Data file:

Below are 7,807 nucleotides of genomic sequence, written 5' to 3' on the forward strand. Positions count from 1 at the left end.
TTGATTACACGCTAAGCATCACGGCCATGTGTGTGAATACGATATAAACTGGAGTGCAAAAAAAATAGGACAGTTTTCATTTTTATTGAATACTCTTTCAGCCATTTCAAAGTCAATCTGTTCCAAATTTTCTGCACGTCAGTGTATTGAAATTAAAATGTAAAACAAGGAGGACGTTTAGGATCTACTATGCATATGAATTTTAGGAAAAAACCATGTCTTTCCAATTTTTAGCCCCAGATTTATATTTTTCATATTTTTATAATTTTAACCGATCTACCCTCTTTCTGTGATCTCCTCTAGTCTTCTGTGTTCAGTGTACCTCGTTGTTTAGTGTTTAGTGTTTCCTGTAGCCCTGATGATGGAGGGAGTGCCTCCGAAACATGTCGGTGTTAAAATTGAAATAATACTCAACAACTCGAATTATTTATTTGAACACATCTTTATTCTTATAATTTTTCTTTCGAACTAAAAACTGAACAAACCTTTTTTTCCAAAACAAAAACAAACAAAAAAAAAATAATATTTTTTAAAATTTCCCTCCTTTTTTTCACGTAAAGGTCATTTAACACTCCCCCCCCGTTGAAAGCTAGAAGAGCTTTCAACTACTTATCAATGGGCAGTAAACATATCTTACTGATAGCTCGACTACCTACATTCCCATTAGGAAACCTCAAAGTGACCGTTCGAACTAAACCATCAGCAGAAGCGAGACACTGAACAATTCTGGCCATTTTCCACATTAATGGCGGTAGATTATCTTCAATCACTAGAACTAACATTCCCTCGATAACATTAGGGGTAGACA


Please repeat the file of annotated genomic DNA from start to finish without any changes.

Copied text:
Below are 7,807 nucleotides of genomic sequence, written 5' to 3' on the forward strand. Positions count from 1 at the left end.
TTGATTACACGCTAAGCATCACGGCCATGTGTGTGAATACGATATAAACTGGAGTGCAAAAAAAATAGGACAGTTTTCATTTTTATTGAATACTCTTTCAGCCATTTCAAAGTCAATCTGTTCCAAATTTTCTGCACGTCAGTGTATTGAAATTAAAATGTAAAACAAGGAGGACGTTTAGGATCTACTATGCATATGAATTTTAGGAAAAAACCATGTCTTTCCAATTTTTAGCCCCAGATTTATATTTTTCATATTTTTATAATTTTAACCGATCTACCCTCTTTCTGTGATCTCCTCTAGTCTTCTGTGTTCAGTGTACCTCGTTGTTTAGTGTTTAGTGTTTCCTGTAGCCCTGATGATGGAGGGAGTGCCTCCGAAACATGTCGGTGTTAAAATTGAAATAATACTCAACAACTCGAATTATTTATTTGAACACATCTTTATTCTTATAATTTTTCTTTCGAACTAAAAACTGAACAAACCTTTTTTTCCAAAACAAAAACAAACAAAAAAAAAATAATATTTTTTAAAATTTCCCTCCTTTTTTTCACGTAAAGGTCATTTAACACTCCCCCCCCGTTGAAAGCTAGAAGAGCTTTCAACTACTTATCAATGGGCAGTAAACATATCTTACTGATAGCTCGACTACCTACATTCCCATTAGGAAACCTCAAAGTGACCGTTCGAACTAAACCATCAGCAGAAGCGAGACACTGAACAATTCTGGCCATTTTCCACATTAATGGCGGTAGATTATCTTCAATCACTAGAACTAACATTCCCTCGATAACATTAGGGGTAGACA